When it comes to buying a digital camera, it's easy to get confused as there are so many options. Fear not. We're here to help. This guide will help you make a purchasing decision based on the specifications you'll need to examine closely (and the specs you can basically ignore) before you fork out your hard-earned cash.
Digital camera buyers' guide
Gone are the "megapixel wars" of recent years; it's hard to find a new camera with anything less than a 10-megapixel sensor. Instead, we're seeing a different kind of battle nowadays: manufacturers are building specialized cameras for different types of shooters.
Between feature-loaded cameras under £200, ruggedized point-and-shoots, high-zoom pocket cameras, hybrid still-and-video cameras, interchangeable-lens compact cameras, and full-fledged DSLRs, your options are growing – and getting a lot more confusing.
This Digital Camera Buying Guide will help you make a purchasing decision based on the specs you'll need to examine closely (and the specs you can basically ignore) before you fork over your hard-earned cash.
Choosing the right Digital Camera
If you're having a hard time figuring out which camera to buy, you may be tempted to make a decision based solely on megapixel count.
However, outside of making huge prints or blowing up small portions of an image, megapixels can be meaningless. In fact, a high megapixel count can lead to noisier, less-sharp images unless you're using a camera with a larger image sensor (such as a DSLR or a compact interchangeable-lens camera).
Other features are often more important, and they depend on what you'll be using the camera for.
For example, a lethargic camera that takes too much time between shots is a lemon for sports or action photographers, and a big, heavy DSLR that takes amazing photos may spend more time on the shelf than in your carry-on bag.
A camera with no manual controls may take fabulous shots in bright sunlight, but lousy ones in more challenging situations.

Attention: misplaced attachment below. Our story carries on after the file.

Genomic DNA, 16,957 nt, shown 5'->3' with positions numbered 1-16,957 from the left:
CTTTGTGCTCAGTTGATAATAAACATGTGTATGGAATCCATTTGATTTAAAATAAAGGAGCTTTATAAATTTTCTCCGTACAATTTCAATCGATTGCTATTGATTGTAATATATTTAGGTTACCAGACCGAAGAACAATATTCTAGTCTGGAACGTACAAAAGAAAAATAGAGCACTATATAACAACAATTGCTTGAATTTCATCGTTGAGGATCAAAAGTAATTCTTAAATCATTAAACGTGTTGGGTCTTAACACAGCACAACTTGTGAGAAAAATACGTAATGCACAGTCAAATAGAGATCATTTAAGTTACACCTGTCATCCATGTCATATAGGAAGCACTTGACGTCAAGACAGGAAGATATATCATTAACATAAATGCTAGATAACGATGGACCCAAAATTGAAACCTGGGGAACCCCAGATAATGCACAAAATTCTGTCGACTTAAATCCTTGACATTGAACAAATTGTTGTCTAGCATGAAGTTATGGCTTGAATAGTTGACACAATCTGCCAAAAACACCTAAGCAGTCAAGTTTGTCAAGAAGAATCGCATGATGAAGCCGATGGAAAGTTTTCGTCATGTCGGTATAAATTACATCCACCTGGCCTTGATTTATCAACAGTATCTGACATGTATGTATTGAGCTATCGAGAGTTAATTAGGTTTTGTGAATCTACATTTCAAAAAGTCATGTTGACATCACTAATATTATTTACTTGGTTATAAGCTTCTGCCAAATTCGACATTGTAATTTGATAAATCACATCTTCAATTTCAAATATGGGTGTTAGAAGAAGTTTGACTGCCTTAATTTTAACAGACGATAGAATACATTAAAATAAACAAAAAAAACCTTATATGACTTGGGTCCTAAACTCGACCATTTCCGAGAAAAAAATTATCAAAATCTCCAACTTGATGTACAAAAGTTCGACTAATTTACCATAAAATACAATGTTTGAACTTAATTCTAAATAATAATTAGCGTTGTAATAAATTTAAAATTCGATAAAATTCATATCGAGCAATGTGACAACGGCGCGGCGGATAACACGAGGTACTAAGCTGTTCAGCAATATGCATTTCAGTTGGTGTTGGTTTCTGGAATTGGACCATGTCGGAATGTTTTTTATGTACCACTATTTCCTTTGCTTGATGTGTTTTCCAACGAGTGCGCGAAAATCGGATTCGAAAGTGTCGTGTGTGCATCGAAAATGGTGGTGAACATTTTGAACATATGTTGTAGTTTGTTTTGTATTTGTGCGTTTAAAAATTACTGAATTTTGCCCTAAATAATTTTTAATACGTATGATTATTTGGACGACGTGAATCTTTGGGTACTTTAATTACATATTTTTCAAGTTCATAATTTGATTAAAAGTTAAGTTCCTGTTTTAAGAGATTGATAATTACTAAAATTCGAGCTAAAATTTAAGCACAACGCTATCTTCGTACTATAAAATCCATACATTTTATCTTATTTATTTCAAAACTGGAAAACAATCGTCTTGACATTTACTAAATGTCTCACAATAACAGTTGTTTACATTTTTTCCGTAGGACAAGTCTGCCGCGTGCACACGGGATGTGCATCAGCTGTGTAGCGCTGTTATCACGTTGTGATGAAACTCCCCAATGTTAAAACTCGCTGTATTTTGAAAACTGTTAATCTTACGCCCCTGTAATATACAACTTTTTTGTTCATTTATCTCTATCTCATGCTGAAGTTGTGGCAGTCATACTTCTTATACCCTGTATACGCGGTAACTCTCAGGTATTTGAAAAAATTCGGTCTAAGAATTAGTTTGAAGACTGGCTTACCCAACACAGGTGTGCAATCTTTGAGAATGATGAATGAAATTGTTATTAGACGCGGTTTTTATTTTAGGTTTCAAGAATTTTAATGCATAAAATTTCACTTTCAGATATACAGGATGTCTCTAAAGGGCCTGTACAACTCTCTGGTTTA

Starting at the top of the photographic food chain, here are the pros and cons of each type of camera.
Digital SLR (DSLR) Camera
Strengths: Superb photos, videos, and low-light shooting; no shutter lag; versatile interchangeable lenses; manual controls for exposure and focus; through-the-lens optical viewfinder
Weaknesses: Expensive; lack of portability; not all DSLRs shoot video; can be complex and intimidating
If money's no object and performance is your top priority, a digital SLR camera yields the best photo quality and imaging controls of any type of digital camera.
The combination of a large sensor, high-quality lenses that you can swap out to achieve a wide range of effects, great high-ISO performance in low light, and lightning-quick shutter response times make it the go-to camera for hobbyists and pro shooters.
A DSLR is also the only type of camera that lets you frame shots using a through-the-lens optical viewfinder, meaning that what you'll see through the eyepiece is a true-to-life representation of your shot.
Though the prospect of using a DSLR can be intimidating for novice users, most modern models are outfitted with point-and-shoot-like features and LCD-based viewfinders to make the migration easier.
Beyond user-friendly auto-exposure and scene modes, you also get room to grow as a photographer due to a DSLR's full range of manual controls.
The only major drawback to a DSLR is its size, which makes it a tough camera to bring anywhere you go. Price is also a major consideration, even after you spend an initial £500 to several-thousand dollars on the camera body alone.
Additional lenses are a must when it comes to unleashing the full power of your DSLR, and they usually cost several hundred pounds a pop (at least).
If you're interested in shooting video, make sure your DSLR supports it; these cameras capture stunning HD video, but only the newest DSLRs are video-capable.
NEXT PAGE: Compact interchangeable lens cameras